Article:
What are intestinal parasites?
The strategy of parasites is to live off of the work of other organisms. Intestinal parasites are small organisms that live in the intestines of a host. There, they are able to consume nutrients and grow, continuing their life cycle. This robs the host of nutrients that it needs.
How do pets get intestinal parasites?
Pets become infected by ingesting the eggs of the parasite. This can happen by eating other animals or insects – most often fleas – which are infected, licking it off themselves after being exposed to infected material, or through the mother’s womb and milk.
What are the signs or symptoms of intestinal parasites?
One of the difficulties of dealing with intestinal parasites is that, without a screening, there may not be any sign of infection for a long time as the parasites grow. If the parasites do make the pet sick, symptoms often include diarrhea, vomiting, anorexia, anemia, enlarged abdomen and continuous hunger.
Are intestinal parasites dangerous to my family?
Yes! Some of these parasites are zoonotic; that is, they are able to be passed to humans and cause illness. To prevent infection, wash your hands thoroughly with soap after playing with animals, clean up after pet feces, and do not allow children to play in high-risk areas.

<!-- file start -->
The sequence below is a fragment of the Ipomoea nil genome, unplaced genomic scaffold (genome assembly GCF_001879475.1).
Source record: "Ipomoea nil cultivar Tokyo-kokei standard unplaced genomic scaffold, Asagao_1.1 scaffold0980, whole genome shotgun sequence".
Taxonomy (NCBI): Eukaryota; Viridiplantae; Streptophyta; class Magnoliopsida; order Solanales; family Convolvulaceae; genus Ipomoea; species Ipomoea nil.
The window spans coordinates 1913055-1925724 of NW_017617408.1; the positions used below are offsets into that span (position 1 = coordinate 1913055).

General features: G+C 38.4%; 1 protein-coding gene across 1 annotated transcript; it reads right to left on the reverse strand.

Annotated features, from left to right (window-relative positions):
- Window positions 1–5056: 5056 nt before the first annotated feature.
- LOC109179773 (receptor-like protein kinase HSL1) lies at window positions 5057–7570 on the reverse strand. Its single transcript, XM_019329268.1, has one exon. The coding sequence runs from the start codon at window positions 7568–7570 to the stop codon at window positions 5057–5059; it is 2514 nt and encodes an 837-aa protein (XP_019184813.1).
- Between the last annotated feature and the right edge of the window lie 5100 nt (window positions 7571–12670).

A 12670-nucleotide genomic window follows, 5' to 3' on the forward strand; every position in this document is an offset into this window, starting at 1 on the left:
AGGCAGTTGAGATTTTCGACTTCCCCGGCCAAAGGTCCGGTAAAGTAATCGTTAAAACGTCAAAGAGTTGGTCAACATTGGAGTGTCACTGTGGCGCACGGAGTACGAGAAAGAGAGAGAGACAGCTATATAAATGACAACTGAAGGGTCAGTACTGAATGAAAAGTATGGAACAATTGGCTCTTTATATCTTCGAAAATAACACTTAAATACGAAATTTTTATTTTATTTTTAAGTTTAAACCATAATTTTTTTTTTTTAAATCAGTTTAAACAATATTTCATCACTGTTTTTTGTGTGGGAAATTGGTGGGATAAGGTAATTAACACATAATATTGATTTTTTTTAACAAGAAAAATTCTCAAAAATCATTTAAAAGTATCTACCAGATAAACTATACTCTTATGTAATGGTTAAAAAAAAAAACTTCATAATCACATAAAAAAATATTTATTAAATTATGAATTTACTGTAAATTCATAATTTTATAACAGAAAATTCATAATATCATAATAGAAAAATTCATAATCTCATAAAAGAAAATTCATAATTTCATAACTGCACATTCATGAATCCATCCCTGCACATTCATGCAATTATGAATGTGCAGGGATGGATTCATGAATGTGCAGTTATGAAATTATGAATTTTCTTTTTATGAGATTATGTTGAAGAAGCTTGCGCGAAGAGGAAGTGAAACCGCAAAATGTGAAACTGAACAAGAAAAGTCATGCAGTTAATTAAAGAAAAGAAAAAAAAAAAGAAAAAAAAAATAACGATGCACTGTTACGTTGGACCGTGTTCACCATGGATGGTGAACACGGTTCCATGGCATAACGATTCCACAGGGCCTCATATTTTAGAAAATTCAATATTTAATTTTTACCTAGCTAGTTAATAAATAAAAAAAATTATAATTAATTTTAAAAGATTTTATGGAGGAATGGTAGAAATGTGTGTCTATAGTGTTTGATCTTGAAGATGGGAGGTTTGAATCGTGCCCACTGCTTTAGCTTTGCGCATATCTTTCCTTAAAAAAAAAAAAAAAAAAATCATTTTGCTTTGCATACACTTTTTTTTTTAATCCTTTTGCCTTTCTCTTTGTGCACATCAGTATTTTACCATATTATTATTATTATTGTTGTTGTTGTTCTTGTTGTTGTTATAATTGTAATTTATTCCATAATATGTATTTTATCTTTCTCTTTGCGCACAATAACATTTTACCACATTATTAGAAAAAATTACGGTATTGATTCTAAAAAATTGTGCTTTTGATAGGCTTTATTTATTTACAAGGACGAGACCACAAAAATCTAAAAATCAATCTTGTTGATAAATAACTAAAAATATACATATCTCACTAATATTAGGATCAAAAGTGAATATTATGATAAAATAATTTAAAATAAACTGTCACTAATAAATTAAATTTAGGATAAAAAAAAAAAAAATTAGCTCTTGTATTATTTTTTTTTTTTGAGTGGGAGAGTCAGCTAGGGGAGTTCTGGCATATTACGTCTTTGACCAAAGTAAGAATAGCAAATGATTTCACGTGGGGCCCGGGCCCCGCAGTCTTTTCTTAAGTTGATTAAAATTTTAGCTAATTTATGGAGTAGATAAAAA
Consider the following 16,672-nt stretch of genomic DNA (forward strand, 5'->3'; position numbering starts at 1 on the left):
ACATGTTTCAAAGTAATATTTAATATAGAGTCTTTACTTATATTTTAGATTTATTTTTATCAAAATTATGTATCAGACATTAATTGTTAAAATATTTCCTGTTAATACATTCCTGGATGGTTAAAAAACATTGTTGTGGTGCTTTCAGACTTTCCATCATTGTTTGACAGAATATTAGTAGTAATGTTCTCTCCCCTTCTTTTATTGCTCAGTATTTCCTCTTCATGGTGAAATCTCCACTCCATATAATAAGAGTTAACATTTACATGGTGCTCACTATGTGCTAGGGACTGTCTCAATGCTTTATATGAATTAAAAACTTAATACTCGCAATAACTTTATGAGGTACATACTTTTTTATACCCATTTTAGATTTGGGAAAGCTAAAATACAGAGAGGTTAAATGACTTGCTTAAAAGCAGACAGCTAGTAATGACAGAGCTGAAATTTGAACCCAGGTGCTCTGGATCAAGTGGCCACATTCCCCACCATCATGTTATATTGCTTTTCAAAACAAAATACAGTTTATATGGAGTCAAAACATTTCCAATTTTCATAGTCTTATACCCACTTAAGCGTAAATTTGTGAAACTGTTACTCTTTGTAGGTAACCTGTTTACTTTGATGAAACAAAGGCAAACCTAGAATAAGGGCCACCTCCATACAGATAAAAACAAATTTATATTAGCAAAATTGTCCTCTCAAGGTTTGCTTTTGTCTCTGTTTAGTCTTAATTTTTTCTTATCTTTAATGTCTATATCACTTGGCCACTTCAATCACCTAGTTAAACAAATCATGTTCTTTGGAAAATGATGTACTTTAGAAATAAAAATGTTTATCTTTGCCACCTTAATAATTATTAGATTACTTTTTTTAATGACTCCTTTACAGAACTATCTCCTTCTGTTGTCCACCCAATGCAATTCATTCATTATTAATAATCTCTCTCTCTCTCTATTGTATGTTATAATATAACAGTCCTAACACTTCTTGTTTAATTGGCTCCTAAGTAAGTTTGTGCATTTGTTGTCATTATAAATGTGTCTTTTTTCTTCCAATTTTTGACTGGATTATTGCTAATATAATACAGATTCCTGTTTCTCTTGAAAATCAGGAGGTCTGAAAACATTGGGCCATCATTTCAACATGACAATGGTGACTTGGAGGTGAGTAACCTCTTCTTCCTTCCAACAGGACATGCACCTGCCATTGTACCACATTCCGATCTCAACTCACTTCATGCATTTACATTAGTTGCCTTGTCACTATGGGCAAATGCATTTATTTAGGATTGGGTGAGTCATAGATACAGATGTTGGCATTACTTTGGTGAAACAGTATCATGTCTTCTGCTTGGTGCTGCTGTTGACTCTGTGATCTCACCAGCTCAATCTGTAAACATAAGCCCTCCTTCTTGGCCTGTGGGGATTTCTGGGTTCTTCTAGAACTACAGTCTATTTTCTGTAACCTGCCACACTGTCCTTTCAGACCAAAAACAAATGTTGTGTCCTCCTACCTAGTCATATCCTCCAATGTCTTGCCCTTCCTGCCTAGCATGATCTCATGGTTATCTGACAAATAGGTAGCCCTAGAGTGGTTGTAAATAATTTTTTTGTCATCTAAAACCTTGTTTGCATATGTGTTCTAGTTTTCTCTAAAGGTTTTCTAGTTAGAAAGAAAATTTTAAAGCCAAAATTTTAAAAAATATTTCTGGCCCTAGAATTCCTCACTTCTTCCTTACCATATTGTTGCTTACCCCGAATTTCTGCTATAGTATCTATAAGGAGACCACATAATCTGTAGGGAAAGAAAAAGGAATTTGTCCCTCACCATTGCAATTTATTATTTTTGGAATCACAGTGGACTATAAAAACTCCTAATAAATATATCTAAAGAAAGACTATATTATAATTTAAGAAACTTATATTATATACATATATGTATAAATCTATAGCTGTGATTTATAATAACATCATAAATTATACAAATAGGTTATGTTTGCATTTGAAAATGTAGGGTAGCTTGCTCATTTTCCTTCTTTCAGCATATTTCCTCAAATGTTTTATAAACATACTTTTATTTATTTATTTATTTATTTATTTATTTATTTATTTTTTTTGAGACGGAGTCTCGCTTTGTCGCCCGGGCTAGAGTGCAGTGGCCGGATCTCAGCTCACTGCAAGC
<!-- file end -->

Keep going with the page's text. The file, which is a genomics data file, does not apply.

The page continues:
How do I treat intestinal parasites?
The best way to test for intestinal parasites is a stool sample screening that searches for the parasite’s eggs. If the sample is positive for parasites, oral medication will usually be used to treat them.
How often should I test for intestinal parasites?
The doctors of Winslow Animal Hospital and the Center for Disease Control and Prevention recommend adult pets should be tested every 6-12 months. For puppies and kittens, the parasites may not mature enough to be detected in a routine screening, so a preventative dewormer is recommended every 2 weeks until 16 weeks of age, followed by an additional fecal examination. Protecting your pets protects your family.